The mining industry is moving to embrace stakeholder capitalism, according to KPMG International’s latest global mining risk report.
The top 10 risks identified by global mining and metals companies include commodity price, permitting, access to capital, community relations and social license to operate, political instability, economic downturn/uncertainty, regulatory and compliance changes & environmental risks, global trade war, ability to access and replace reserves and tailings management.
Three-quarters of mining companies indicated that the industry needs to redefine success using more holistic metrics that include social values, community stakeholders, health, safety, and long-term development, the report found.
“The bottom line is no longer the only gauge of success,” said Katherine Wetmore, Partner, Energy and Natural Resources, KPMG Canada. “The priority is to demonstrate greater transparency and accountability related to sustainable and responsible mining practices.”
Australian companies are most concerned about climate change, including natural disasters and global trade wars, while Brazilian and US companies noted community relations and social license to operate among their top three risks.
Canada was the only country where mining companies identified access to capital among their top three risks.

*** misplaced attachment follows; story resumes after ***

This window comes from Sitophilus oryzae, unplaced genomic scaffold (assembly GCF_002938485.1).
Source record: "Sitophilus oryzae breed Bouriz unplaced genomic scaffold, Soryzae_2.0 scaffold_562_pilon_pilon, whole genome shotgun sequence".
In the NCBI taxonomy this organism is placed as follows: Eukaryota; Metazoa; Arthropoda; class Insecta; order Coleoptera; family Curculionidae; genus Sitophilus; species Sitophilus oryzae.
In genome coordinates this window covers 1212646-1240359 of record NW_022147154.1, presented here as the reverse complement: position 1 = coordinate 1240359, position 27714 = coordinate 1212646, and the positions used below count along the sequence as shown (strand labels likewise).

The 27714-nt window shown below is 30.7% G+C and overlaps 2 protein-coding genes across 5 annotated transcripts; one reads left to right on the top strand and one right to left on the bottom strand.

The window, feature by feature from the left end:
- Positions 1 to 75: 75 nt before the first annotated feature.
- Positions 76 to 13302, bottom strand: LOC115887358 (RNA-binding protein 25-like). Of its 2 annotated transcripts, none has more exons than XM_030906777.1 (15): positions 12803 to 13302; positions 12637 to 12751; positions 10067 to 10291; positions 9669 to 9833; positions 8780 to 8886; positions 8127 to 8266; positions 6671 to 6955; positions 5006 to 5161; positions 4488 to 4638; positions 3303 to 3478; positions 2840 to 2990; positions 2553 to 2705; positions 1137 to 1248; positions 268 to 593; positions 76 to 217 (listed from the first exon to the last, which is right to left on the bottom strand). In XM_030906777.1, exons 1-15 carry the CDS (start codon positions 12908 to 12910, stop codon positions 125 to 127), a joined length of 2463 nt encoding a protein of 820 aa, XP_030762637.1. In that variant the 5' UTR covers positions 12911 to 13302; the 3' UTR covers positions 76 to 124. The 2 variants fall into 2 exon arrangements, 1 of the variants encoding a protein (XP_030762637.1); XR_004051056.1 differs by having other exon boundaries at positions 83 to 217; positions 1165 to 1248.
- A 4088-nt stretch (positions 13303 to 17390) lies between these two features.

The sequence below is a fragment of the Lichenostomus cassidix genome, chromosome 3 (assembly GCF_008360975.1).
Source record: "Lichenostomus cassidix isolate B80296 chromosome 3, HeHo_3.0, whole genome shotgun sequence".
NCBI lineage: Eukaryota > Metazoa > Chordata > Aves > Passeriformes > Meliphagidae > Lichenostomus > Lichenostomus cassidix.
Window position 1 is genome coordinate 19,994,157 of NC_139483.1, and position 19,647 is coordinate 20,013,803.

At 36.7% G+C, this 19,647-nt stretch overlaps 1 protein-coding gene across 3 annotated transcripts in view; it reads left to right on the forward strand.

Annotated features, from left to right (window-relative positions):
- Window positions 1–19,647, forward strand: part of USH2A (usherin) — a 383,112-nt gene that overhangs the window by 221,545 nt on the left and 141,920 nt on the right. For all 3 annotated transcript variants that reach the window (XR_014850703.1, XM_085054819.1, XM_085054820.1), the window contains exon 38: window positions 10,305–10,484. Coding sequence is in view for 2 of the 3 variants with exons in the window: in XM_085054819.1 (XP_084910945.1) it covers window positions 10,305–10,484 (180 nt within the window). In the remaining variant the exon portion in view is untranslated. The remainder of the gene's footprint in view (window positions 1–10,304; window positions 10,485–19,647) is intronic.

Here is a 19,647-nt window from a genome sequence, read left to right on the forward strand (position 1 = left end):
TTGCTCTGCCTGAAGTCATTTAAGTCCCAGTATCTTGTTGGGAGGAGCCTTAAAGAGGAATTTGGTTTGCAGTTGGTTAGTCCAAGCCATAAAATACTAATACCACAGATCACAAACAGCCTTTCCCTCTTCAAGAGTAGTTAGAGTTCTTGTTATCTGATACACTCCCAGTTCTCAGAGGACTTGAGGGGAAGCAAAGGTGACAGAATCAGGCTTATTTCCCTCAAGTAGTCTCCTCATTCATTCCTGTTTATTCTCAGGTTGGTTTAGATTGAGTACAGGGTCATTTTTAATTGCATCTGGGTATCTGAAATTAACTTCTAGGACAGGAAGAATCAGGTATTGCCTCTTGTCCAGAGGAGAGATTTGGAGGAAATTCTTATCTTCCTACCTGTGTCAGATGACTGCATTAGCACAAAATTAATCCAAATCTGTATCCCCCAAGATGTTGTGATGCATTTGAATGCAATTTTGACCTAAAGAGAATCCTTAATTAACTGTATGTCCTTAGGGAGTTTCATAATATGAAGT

According to the report, almost 60% of companies believe that access to traditional sources of financing has deteriorated, and nearly 70% say new business models are needed, such as strategic partnerships, private equity, and public private partnerships.
“With the traditional public mining company model becoming increasingly difficult to maintain, companies are looking at joint ventures and partnerships as important objectives for growth,” said Wetmore.
“But, even more importantly, we’re seeing a growing recognition from mining companies to be more innovative and use technology to help them become more productive and efficient and to achieve longer term sustainable growth.”
The largest companies – worth over $10 billion – said they do not feel the need to merge and can rely on technology, organic growth, and talent to grow their organizations.
Companies identified organic growth through exploration and capital investment, together with innovation and technology transformation as their two most-important growth objectives for their organization.
(Read the full report here.)